Enhancing the emotional capital of SME’s

      Knowledge capital alone is no longer sufficient to address the myriad new issues that SMEs must now face; instead, the leaders and staff of the millions of SMEs operating globally must also acquire robust emotional health. However, based on Wadhwani Advantage’s experience dealing with hundreds of Indian SMEs, insufficient focus is being paid to initiatives to restore their mental health to pre-pandemic levels—a condition that probably also occurs in other emerging economies.

      The amount spent bolstering the emotional health of SME owners is woefully inadequate when compared to the amount of financial capital entering into firms. Any gains on financial capital put in these entrepreneurs’ enterprises won’t be sustained until they receive enough consideration and substantial investment in boosting their emotional capital. And generally only when it is too late do the emotional fault lines that will finally derail these businesses become apparent.

      Entrepreneurs’ decisions are frequently influenced by their emotions, which affects how well their businesses function. Psychologists have proposed several hypotheses for how emotions may spread and disturb social interactions between people at work, impacting the competitiveness and performance of the organization. Since SMEs rely on a smaller community of employees and supporters whose emotional states can be greatly influenced by the emotions of those around them, I’ve been researching the impact of emotions in SMEs for the past year and have discovered that emotions play a far greater role in SMEs than in large corporates. Despite this, organizations devoted to assisting these companies pay little attention to these effects, which must change to design successful interventions to grow SMEs into large, lucrative, and long-lasting enterprises.

      Developing SMEs’ relationship assets

      Despite the significance of these elements to the success of SMEs, having emotional stamina and intellectual capital is insufficient for entrepreneurs. The operation of these enterprises ultimately depends on individuals working together to carry out tasks and strategies—and that depends on how individuals interact with one another. There are many instances in the business world of what can go wrong when a corporation disregards the value of relationships, including poor cooperation, toxic work environments, unhealthy competition, and HR problems that fester within organizations and cause poor competitiveness and even business collapse.

      Relationships have a significant impact in determining how individuals see one another and the responsibilities they play in accomplishing a shared objective. The conflicting commitments model, created by Harvard educational psychologists Bob Kegan and Lisa Lahey, offers a convincing justification for why people frequently obstruct their progress toward achieving their personal objectives or the goals of their organization. According to the approach, company executives’ or employees’ behavior may not coincide with the organization’s goals because each person may have conflicting commitments stemming from their own implicit (unconscious) values that run counter to the organizational goal they are knowingly pursuing. This dispute frequently leads to negative interpersonal behaviors, which, consequently, have a negative impact on the business.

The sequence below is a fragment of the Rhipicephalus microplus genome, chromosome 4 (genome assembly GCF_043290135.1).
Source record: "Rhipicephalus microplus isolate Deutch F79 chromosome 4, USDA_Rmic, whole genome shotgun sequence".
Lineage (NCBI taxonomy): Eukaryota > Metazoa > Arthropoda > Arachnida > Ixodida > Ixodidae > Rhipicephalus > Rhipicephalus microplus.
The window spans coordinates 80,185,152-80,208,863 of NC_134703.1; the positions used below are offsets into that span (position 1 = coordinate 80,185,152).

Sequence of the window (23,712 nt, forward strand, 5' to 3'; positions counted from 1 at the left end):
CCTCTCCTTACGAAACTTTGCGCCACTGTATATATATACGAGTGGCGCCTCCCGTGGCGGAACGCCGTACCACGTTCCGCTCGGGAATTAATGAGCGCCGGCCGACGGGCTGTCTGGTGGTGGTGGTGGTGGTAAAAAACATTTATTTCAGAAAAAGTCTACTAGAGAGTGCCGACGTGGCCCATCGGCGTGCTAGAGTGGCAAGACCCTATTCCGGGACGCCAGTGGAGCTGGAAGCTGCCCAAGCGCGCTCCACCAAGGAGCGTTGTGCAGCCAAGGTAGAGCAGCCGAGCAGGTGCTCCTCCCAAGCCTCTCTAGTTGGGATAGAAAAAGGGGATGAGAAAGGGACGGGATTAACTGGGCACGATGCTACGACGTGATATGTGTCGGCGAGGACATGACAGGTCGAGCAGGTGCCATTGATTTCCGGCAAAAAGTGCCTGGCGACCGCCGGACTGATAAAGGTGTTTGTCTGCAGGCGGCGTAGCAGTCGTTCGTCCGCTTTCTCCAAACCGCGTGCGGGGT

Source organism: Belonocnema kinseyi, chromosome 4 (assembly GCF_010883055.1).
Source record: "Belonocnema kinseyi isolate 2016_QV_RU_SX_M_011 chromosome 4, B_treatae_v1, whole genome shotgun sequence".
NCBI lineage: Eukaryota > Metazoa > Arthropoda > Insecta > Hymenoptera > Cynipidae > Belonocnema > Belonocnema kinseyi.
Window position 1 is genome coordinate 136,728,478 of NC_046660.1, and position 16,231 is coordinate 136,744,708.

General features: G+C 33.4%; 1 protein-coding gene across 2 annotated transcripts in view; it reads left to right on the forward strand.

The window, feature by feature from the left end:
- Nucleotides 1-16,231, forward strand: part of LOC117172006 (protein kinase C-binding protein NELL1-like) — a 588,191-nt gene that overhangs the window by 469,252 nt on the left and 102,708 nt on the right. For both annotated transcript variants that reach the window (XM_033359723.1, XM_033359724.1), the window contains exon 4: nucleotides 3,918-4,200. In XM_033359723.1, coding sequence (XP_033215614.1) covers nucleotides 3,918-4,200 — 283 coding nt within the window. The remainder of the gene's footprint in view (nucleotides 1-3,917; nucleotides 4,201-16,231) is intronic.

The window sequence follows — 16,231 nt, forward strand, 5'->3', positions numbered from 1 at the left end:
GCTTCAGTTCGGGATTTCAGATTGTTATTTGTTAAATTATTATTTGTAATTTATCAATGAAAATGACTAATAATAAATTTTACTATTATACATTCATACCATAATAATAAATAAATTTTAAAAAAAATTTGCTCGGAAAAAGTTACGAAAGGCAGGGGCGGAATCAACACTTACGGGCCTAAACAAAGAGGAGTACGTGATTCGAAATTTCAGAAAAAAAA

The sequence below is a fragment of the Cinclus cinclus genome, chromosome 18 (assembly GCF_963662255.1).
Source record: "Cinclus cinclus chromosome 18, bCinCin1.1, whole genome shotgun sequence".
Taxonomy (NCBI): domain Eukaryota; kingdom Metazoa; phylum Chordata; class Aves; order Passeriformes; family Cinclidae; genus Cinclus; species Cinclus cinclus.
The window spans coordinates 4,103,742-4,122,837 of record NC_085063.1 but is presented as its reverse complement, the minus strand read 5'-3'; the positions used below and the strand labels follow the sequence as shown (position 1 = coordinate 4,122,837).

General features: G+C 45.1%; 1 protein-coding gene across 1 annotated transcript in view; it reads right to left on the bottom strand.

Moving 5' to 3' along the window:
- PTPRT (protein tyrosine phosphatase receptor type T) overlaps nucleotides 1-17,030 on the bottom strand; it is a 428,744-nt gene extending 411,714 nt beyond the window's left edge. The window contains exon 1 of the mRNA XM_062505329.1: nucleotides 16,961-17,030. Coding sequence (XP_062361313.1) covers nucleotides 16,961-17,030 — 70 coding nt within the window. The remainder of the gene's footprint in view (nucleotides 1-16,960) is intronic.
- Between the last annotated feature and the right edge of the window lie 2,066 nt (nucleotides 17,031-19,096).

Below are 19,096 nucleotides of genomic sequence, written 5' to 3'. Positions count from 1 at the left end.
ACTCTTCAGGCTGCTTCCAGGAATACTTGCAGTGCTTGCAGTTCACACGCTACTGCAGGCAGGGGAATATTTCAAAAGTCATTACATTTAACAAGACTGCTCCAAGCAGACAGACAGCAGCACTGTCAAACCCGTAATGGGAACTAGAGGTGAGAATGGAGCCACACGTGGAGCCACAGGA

The expanding impact of technology on all human interactions has made connections between people—including those between individuals and their coworkers, consumers, stakeholders, etc.—more complicated than ever. Small and medium-sized enterprises (SMEs) are struggling with how to comprehend this new technology, how to determine how it will affect their businesses, and how to avoid either being too slow to adopt it and falling behind rivals or being too fast and mindlessly chasing new tech solutions without the necessary understanding of how they will impact their relationships.

      To use a frequent example from the epidemic, when comparing the effectiveness of a meeting conducted through a video conference at home vs in person, it is evident that doing so is more practical and efficient, but it has minimal influence on developing strong bonds. Although technology may tremendously assist SMEs in their work, the methods in which these companies use it are still “dehumanized,” and sadly, not much is being done to enhance their attempts to cultivate connections more deliberately.

      For instance, according to Wadhwani Advantage study, Indian SMEs have accelerated their adoption of digital technologies by 74% during the epidemic, yet the caliber of their interactions and customers’ experiences have not improved proportionately. This implies that using these technologies alone to conduct business is useful but ineffective—and maybe unsustainable—absent commensurate efforts to greatly improve the customer experience.

      SME business owners need to realize that while high-performing companies require all the standard success factors, such as money, efficiency, time, etc., the companies that endure also recognize the importance of knowledge, emotions, and connections. Successful businesses depend on these components to function; otherwise, their performance is erratic and unsustainable.

      It’s time for SME owners, entrepreneurs, capital providers, policymakers, and other supporters to concentrate on developing and putting into action an operational plan to increase SMEs’ reserves of intellectual, emotional, and relational capital, whether they operate in India or other emerging markets. These businesses’ capacity to recover from the pandemic and maintain their long-term sustainability will be in jeopardy if these demands are not met.